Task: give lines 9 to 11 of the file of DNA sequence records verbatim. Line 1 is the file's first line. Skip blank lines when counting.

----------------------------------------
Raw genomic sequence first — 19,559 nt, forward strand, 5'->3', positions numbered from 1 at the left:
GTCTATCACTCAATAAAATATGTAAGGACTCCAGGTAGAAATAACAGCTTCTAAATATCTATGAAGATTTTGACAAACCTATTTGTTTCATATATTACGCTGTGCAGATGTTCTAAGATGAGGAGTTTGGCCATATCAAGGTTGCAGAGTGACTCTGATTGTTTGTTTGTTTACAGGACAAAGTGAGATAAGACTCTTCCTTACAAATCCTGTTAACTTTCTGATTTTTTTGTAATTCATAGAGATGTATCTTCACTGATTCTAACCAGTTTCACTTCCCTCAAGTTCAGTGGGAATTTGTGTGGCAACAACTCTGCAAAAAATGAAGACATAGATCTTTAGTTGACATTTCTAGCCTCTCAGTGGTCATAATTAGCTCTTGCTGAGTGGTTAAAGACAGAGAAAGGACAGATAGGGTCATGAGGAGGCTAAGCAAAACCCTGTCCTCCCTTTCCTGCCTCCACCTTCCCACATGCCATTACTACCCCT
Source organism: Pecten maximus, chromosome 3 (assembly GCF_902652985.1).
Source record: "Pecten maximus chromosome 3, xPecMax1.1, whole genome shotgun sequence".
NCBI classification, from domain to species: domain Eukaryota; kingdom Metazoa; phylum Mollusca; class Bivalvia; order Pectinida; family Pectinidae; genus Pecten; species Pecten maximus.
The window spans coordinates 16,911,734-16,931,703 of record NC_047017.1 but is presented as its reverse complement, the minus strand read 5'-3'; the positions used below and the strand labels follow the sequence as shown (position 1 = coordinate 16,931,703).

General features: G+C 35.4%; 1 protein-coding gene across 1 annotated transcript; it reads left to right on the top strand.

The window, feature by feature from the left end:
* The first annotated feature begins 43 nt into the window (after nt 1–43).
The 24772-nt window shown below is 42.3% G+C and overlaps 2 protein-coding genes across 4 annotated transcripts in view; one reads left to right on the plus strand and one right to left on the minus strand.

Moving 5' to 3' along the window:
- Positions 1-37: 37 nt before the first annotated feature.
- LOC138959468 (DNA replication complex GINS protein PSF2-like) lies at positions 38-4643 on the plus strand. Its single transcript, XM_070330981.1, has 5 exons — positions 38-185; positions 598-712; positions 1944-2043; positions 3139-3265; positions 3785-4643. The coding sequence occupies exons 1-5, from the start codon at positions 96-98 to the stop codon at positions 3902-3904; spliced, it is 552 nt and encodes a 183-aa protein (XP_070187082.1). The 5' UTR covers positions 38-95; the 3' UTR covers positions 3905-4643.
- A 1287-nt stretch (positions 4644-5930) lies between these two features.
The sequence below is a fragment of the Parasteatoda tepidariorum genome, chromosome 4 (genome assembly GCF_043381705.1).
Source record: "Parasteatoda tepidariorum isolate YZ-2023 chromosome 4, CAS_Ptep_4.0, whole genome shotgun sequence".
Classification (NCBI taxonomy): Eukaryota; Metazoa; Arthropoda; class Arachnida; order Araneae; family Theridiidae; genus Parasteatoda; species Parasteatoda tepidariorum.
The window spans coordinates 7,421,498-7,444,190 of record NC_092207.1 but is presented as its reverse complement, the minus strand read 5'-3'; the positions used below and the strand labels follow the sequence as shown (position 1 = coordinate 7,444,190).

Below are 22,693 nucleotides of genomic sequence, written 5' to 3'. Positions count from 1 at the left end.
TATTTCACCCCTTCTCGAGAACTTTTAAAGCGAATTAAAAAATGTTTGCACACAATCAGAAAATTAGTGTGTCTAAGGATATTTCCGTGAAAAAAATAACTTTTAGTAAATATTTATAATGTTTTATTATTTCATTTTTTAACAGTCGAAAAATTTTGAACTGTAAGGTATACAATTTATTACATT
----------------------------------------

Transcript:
* The first annotated feature begins 43 nt into the window (after nt 1–43).
The 24772-nt window shown below is 42.3% G+C and overlaps 2 protein-coding genes across 4 annotated transcripts in view; one reads left to right on the plus strand and one right to left on the minus strand.

Moving 5' to 3' along the window: